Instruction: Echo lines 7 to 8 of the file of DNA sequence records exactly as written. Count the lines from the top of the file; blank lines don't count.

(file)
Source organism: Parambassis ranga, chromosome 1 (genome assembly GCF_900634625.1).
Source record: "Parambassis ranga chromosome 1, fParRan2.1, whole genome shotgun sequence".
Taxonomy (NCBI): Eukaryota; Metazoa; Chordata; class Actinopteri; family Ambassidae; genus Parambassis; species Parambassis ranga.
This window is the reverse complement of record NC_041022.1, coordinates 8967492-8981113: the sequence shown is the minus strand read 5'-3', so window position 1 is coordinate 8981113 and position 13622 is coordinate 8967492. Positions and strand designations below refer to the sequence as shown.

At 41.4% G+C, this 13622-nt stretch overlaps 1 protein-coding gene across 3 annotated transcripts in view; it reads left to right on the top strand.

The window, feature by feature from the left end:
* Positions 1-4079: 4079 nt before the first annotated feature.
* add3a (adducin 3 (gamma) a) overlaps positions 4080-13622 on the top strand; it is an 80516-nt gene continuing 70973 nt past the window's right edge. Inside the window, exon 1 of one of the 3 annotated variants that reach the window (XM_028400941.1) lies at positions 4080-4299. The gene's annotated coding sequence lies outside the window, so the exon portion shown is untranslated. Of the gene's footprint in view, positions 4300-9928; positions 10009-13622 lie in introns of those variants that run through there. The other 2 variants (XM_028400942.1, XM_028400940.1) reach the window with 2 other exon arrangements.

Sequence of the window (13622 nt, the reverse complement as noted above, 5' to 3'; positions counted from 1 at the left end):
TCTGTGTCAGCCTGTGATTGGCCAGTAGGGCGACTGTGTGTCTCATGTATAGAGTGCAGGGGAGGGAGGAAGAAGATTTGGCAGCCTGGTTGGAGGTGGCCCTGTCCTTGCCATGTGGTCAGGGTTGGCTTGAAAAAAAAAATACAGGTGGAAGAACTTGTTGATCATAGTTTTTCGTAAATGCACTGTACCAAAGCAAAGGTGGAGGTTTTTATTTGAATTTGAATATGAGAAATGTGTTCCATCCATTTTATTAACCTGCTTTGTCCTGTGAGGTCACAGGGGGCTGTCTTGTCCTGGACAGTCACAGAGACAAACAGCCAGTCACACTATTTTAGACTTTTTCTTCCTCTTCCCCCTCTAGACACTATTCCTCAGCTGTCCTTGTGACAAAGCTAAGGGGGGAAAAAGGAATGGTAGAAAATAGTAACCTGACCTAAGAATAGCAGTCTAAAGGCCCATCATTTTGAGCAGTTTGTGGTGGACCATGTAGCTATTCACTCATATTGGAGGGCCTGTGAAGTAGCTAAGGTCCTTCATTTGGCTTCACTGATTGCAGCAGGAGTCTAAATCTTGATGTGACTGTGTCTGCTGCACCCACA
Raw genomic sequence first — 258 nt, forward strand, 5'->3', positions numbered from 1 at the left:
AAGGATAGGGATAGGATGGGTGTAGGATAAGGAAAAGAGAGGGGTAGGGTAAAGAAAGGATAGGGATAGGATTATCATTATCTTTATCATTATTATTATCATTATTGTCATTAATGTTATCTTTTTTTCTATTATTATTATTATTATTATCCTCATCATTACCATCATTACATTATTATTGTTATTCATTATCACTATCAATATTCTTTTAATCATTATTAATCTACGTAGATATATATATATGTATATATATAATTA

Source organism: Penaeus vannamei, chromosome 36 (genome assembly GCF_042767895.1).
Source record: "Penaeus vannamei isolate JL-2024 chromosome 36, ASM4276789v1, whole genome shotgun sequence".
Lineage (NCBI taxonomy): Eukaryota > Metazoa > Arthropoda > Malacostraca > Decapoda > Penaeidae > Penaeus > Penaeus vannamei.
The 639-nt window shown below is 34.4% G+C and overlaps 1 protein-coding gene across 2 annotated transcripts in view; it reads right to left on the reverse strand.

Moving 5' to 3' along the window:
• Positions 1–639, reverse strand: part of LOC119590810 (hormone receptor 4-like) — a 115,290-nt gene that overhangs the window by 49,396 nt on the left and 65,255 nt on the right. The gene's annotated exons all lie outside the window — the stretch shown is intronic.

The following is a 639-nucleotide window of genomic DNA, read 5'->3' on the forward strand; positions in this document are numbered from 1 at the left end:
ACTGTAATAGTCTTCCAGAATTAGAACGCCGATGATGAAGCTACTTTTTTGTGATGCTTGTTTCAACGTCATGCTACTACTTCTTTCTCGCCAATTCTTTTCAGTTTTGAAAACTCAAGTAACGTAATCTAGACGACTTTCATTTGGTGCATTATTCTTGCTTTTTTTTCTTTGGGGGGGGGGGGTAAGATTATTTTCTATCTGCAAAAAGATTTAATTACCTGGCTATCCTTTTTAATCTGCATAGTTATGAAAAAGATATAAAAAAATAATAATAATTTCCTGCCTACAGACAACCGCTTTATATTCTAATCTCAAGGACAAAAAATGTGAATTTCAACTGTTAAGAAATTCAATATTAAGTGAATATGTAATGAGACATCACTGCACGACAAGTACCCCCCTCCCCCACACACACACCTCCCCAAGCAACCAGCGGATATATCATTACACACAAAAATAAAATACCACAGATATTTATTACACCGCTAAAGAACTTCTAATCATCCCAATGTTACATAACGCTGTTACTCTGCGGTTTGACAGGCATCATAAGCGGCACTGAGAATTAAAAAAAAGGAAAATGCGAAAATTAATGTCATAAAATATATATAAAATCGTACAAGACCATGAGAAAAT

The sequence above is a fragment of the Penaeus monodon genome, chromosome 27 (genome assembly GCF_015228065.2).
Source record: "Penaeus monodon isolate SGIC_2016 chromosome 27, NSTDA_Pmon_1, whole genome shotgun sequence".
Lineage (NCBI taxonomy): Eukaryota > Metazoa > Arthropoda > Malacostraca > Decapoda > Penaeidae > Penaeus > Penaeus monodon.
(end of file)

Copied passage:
* Positions 1-4079: 4079 nt before the first annotated feature.
* add3a (adducin 3 (gamma) a) overlaps positions 4080-13622 on the top strand; it is an 80516-nt gene continuing 70973 nt past the window's right edge. Inside the window, exon 1 of one of the 3 annotated variants that reach the window (XM_028400941.1) lies at positions 4080-4299. The gene's annotated coding sequence lies outside the window, so the exon portion shown is untranslated. Of the gene's footprint in view, positions 4300-9928; positions 10009-13622 lie in introns of those variants that run through there. The other 2 variants (XM_028400942.1, XM_028400940.1) reach the window with 2 other exon arrangements.